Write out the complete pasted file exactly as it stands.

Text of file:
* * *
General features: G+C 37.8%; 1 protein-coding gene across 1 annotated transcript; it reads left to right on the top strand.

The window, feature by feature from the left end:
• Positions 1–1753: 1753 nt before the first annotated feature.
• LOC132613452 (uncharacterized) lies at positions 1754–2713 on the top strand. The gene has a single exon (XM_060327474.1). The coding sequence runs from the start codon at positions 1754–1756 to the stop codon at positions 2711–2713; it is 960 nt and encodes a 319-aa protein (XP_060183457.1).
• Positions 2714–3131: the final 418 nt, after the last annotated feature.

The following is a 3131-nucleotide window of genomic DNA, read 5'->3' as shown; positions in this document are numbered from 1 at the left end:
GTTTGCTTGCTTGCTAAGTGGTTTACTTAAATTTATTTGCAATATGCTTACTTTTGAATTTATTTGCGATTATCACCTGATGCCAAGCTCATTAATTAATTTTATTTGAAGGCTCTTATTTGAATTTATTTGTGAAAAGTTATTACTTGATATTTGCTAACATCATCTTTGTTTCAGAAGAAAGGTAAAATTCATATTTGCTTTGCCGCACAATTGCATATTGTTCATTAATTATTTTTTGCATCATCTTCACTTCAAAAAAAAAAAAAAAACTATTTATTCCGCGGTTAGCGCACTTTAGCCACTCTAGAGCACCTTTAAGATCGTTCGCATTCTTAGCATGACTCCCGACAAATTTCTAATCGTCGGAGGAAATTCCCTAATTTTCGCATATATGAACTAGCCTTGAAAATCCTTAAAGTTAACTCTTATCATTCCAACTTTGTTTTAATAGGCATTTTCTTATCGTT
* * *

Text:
General features: G+C 37.8%; 1 protein-coding gene across 1 annotated transcript; it reads left to right on the top strand.

The window, feature by feature from the left end:
• Positions 1–1753: 1753 nt before the first annotated feature.
• LOC132613452 (uncharacterized) lies at positions 1754–2713 on the top strand. The gene has a single exon (XM_060327474.1). The coding sequence runs from the start codon at positions 1754–1756 to the stop codon at positions 2711–2713; it is 960 nt and encodes a 319-aa protein (XP_060183457.1).
• Positions 2714–3131: the final 418 nt, after the last annotated feature.

The following is a 3131-nucleotide window of genomic DNA, read 5'->3' as shown; positions in this document are numbered from 1 at the left end:
GTTTGCTTGCTTGCTAAGTGGTTTACTTAAATTTATTTGCAATATGCTTACTTTTGAATTTATTTGCGATTATCACCTGATGCCAAGCTCATTAATTAATTTTATTTGAAGGCTCTTATTTGAATTTATTTGTGAAAAGTTATTACTTGATATTTGCTAACATCATCTTTGTTTCAGAAGAAAGGTAAAATTCATATTTGCTTTGCCGCACAATTGCATATTGTTCATTAATTATTTTTTGCATCATCTTCACTTCAAAAAAAAAAAAAAAACTATTTATTCCGCGGTTAGCGCACTTTAGCCACTCTAGAGCACCTTTAAGATCGTTCGCATTCTTAGCATGACTCCCGACAAATTTCTAATCGTCGGAGGAAATTCCCTAATTTTCGCATATATGAACTAGCCTTGAAAATCCTTAAAGTTAACTCTTATCATTCCAACTTTGTTTTAATAGGCATTTTCTTATCGTT